• "Retailers like Best Buy are now offering hot-selling consumer electronics items via kiosks in places like airports and hotels."
  • "Red Box has achieved fast-growing success by renting movies and video games through retail vending machines."


Retailers must guarantee that merchandise will be delivered to customer at the right time or in the shortest time


Retailers are also investigating how they can guarantee that merchandise will be delivered to customer at the right time or in the shortest time, as soon as possible. A part of issues about delivery time they have been discussing is classified as the problem of "last-mile" delivery. Last mile delivery (logistics) refers to the final step of the delivery process from a distribution (fulfillment, transportation) center or facility to the end user.

The last mile is a metaphor used to describe the movement of goods from a fulfillment center to their final destination. In other words, the last mile is the last leg of your product’s trip before it arrives on your customer’s doorstep [Prickett].
It is a term used in supply chain management and transportation planning to describe the movement of people and goods from a transportation hub to a final destination in the home [Wikipedia.org].

Last mile can can range from a few blocks to 50 or 100 miles. Usually, it involves the use of parcel or small package carriers to deliver products to consumers. According to McKinsey and Company, parcel shipment are valued at more than $83 billion [Cerasis].


  • "Amazon hasn’t yet entirely solved the last mile. It is grappling with the question of whether to outsource all of its delivery or to do at least some of it in house, in order to control “the moment that matters”. So, while it still relies heavily on USPS, UPS and Fedex, Amazon is testing its own shipping network" [Prickett].

  • "Today, last-mile delivery players include established delivery companies (ex., UPS, FedEx, DHL, and the U.S. Postal Service), merchants (Amazon, Postmates), and new technology firms (Google, Uber, Instacart, and TaskRabbit)." [Lee, at al].

Some of companies (ex., DHL and Wal-Mart), use crowdsourcing for deliveries.

Crowdsourced shipping – travelers or in-store customers bring items/packages to people (online buyers) along their route. Customers who accept to deliver packages would receive a discount on their purchases. It also called Social delivery.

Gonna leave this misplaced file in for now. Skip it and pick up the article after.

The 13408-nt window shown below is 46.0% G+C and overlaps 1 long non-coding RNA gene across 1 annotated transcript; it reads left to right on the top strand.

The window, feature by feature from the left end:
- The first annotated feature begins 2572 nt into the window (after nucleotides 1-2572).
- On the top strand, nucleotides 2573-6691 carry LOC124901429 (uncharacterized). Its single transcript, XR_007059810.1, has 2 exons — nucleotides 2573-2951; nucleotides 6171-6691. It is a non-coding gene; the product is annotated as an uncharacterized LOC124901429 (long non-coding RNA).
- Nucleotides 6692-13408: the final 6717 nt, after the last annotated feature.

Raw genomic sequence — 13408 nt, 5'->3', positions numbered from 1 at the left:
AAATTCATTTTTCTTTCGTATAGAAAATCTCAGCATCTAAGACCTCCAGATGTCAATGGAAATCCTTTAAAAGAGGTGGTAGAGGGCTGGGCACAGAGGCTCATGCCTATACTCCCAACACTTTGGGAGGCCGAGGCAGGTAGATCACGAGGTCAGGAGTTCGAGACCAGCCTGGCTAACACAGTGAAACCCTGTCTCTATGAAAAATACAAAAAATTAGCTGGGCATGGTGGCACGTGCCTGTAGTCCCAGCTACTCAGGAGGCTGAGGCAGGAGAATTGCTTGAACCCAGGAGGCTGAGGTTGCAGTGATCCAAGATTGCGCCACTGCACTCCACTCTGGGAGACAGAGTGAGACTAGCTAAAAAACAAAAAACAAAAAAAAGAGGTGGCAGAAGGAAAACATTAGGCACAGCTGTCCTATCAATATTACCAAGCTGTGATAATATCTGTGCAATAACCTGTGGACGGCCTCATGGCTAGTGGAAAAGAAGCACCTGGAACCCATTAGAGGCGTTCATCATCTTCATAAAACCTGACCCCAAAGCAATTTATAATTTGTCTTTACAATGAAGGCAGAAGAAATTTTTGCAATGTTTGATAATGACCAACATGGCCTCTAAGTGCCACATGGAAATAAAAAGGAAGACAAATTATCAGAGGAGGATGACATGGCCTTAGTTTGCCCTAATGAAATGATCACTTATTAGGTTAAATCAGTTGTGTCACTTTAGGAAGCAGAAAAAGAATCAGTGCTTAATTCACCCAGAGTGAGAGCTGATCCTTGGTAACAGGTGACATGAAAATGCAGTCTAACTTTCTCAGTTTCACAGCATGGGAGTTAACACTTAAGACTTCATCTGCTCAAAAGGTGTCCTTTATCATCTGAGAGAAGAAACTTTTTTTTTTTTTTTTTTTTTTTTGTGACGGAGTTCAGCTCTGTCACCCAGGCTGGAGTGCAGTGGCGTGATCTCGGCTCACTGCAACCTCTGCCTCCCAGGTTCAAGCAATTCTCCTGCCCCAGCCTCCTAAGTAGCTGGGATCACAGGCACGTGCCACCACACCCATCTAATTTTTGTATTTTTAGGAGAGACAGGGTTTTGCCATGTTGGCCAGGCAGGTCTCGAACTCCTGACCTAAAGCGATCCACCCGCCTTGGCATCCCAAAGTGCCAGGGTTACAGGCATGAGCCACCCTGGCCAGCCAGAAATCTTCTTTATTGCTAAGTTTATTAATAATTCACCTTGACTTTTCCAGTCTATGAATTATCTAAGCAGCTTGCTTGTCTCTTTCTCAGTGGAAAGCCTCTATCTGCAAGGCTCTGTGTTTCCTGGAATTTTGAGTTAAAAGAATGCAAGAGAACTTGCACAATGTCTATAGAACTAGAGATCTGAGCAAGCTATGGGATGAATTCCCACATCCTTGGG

Crowdsourced delivery a web or mobile-based courier service which leverages large groups of geographically dispersed individuals to match demand with supply digitally [Fbicgroup].

Example [Retail-innovation]:

  • DHL Freight’s network of service points in Stockholm (Sweden) and the service app MyWays let consumers specify a time and place for delivery, as well as the fee offered for delivery. When a consumer has bought something online he can specify the delivery options and once this is registered in the system, the package will be available to other Stockholm residents. These people can pick up the package from a DHL service point and deliver the goods at the specified time and place. In return they get the fee the original consumer negotiated with DHL. With the app, DHL is targeting people who regularly drive past a DHL service point and who don’t mind making a retour for some extra income. “This is what makes the platform so unique”, says Peter Hesslin, CEO at DHL Freight Sweden. “As soon as the package arrives at one of DHL’s collection locations, the recipient and the deliverer confirm the fee and delivery details, all within the mobile app.”




The ship-from-store model consists of three distinct components (with its own benefits, challenges and ROI), which together help create an inventory strategy, aimed at deficit-free sales to instore and online shoppers [Fortna]: